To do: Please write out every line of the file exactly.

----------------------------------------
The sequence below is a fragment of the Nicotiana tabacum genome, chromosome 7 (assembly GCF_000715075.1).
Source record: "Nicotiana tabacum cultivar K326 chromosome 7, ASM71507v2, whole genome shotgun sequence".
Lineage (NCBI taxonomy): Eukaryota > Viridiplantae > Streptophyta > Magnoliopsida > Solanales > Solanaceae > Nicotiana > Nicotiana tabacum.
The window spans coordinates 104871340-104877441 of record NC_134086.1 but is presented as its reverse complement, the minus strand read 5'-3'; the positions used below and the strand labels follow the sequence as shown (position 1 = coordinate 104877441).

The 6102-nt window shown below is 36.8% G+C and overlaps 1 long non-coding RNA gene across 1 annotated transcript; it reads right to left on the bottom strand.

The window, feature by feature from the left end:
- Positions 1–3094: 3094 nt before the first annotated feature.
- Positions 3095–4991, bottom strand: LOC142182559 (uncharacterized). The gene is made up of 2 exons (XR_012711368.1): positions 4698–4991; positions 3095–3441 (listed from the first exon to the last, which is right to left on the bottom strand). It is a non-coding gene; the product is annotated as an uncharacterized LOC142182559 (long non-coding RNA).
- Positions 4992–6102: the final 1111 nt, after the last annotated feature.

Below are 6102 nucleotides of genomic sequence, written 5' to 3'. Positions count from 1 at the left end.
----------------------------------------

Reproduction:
The sequence below is a fragment of the Nicotiana tabacum genome, chromosome 7 (assembly GCF_000715075.1).
Source record: "Nicotiana tabacum cultivar K326 chromosome 7, ASM71507v2, whole genome shotgun sequence".
Lineage (NCBI taxonomy): Eukaryota > Viridiplantae > Streptophyta > Magnoliopsida > Solanales > Solanaceae > Nicotiana > Nicotiana tabacum.
The window spans coordinates 104871340-104877441 of record NC_134086.1 but is presented as its reverse complement, the minus strand read 5'-3'; the positions used below and the strand labels follow the sequence as shown (position 1 = coordinate 104877441).

The 6102-nt window shown below is 36.8% G+C and overlaps 1 long non-coding RNA gene across 1 annotated transcript; it reads right to left on the bottom strand.

The window, feature by feature from the left end:
- Positions 1–3094: 3094 nt before the first annotated feature.
- Positions 3095–4991, bottom strand: LOC142182559 (uncharacterized). The gene is made up of 2 exons (XR_012711368.1): positions 4698–4991; positions 3095–3441 (listed from the first exon to the last, which is right to left on the bottom strand). It is a non-coding gene; the product is annotated as an uncharacterized LOC142182559 (long non-coding RNA).
- Positions 4992–6102: the final 1111 nt, after the last annotated feature.

Below are 6102 nucleotides of genomic sequence, written 5' to 3'. Positions count from 1 at the left end.